The campus of Coastal Carolina University is growing fast. Whether it is new academic buildings or expansions and renovations of current buildings, the campus of Coastal Carolina is much larger than it was five years ago.
Since 2013, the campus has added four new academic buildings – Academic II, Brittain Hall Swain and Science II. It has also added four new residence halls – Chanticleer, CINO, Teal and Traditional Hall. The university has even expanded the Lib Jackson Student Union and Brooks Stadium and renovated the Smith Science Center. The Public Safety Building became established on this campus in 2013.
All of this is in preparation for the university to achieve their goal of getting 12,500 full-time equivalent (FTE) students by 2023.
Based on the amount of time, money and effort that the administration has put, Coastal Carolina President David DeCenzo says that the university is prepared for the rise in attendance at Coastal Carolina.
“The growth of this campus is projected to a limiting growth of two-and-a-half percent a year,” said DeCenzo. “With that growth rate, we do not plan to build any more residence halls. When you look at the statistics, it is usually about forty percent of your student population lives in student housing. We have 5,500 beds in our student housing, so when you do the math of forty percent of 12,500 possible students, we are right in that 5,500 range.”
And while the university is looking to gain roughly two thousand more students in the next five years, DeCenzo did have some comments in regards to the always heated topic of parking on campus.
“We are not looking at building any new lots right now,” said DeCenzo. “Some of the lots, such as YY and the parking lots at HGTC, are always open, and we have worked hard to get the shuttles to operate to benefit students. We are just trying to continue to educate people that parking is on the outskirts and that is because of trying to keep students safe on campus.”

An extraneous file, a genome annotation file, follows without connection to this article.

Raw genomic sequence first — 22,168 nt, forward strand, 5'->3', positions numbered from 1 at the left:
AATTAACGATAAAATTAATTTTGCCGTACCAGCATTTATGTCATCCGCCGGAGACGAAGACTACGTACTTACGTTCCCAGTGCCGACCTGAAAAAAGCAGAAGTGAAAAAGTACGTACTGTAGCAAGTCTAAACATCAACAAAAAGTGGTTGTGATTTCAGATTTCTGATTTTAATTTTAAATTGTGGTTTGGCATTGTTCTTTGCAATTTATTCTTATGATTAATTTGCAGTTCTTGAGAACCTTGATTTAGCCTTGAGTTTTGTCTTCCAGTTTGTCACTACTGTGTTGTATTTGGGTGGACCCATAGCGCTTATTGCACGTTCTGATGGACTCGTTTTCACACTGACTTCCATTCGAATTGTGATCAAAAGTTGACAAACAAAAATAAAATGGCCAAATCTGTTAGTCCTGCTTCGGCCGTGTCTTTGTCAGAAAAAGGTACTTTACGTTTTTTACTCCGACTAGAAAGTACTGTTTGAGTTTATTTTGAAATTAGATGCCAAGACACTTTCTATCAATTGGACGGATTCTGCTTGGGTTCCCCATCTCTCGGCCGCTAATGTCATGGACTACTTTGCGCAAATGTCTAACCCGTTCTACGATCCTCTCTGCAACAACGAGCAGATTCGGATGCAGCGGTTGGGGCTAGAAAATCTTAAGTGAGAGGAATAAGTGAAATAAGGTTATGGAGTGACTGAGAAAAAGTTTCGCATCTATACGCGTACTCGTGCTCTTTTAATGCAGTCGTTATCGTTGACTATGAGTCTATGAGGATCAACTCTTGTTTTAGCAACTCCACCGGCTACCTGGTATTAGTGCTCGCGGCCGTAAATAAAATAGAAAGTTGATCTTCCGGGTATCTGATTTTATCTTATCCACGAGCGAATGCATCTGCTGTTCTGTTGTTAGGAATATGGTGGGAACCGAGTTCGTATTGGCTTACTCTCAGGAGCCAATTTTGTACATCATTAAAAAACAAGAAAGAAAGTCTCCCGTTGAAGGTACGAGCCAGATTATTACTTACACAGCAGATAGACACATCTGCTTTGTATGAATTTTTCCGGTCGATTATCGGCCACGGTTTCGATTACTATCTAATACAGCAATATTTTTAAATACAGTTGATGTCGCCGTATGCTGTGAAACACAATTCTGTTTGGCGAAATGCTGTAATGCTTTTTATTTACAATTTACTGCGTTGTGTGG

In December of 2015, gates were installed on Chanticleer Drive just outside of Wall College as the University saw the possibilities of students getting hit.
“It was an accident waiting to happen,” said DeCenzo. “A majority of the foot traffic we have on campus, especially during the times when there are class changes, is right there in between Hicks Dining Hall and Wall College. The gates now allow students to get from the residence halls that are near and behind Hicks to their classrooms safely.”
Logan Jarrell, a marine science major and a former Student Government Association (SGA) Member, says that the university has handled the growth well since he came to campus as a freshman in Fall 2015.
“With rapid growth, there are challenges,” said Jarrell. “I believe that the university has handled the growth well in recent years. Our students are very good at recognizing problems on this campus. When students remain silent on certain issues and don’t let their coordinators, SGA senators or other members of the administration aware of the issue, sometimes these issues can go on for a long time. But when we learn about these problems, they are usually easy to fix.”
Jarrell says that there are some problems that he sees on this campus and for those problems to be fixed, he said that that is where the voices of the student body play a key role in making change happen on this campus.
“I would agree that the Student Government Association needs to be a little more in tune with those voices, speaking for that organization,” said Jarrell. “And if that happens, I feel like the university would do something about it because when the university gets word of a problem, they are pretty good at addressing it.”
A lot has happened at Coastal Carolina since DeCenzo became president of the university back in 2007. DeCenzo and his administration should be credited for the advancement in both academic and athletic success that have happened at this institution. There have also been two need doctoral programs introduced to this campus - Coastal and Marine Systems Science opening back in Fall 2014 and an Interdisciplinary Ph.D. in Education coming to the university in Fall 2019.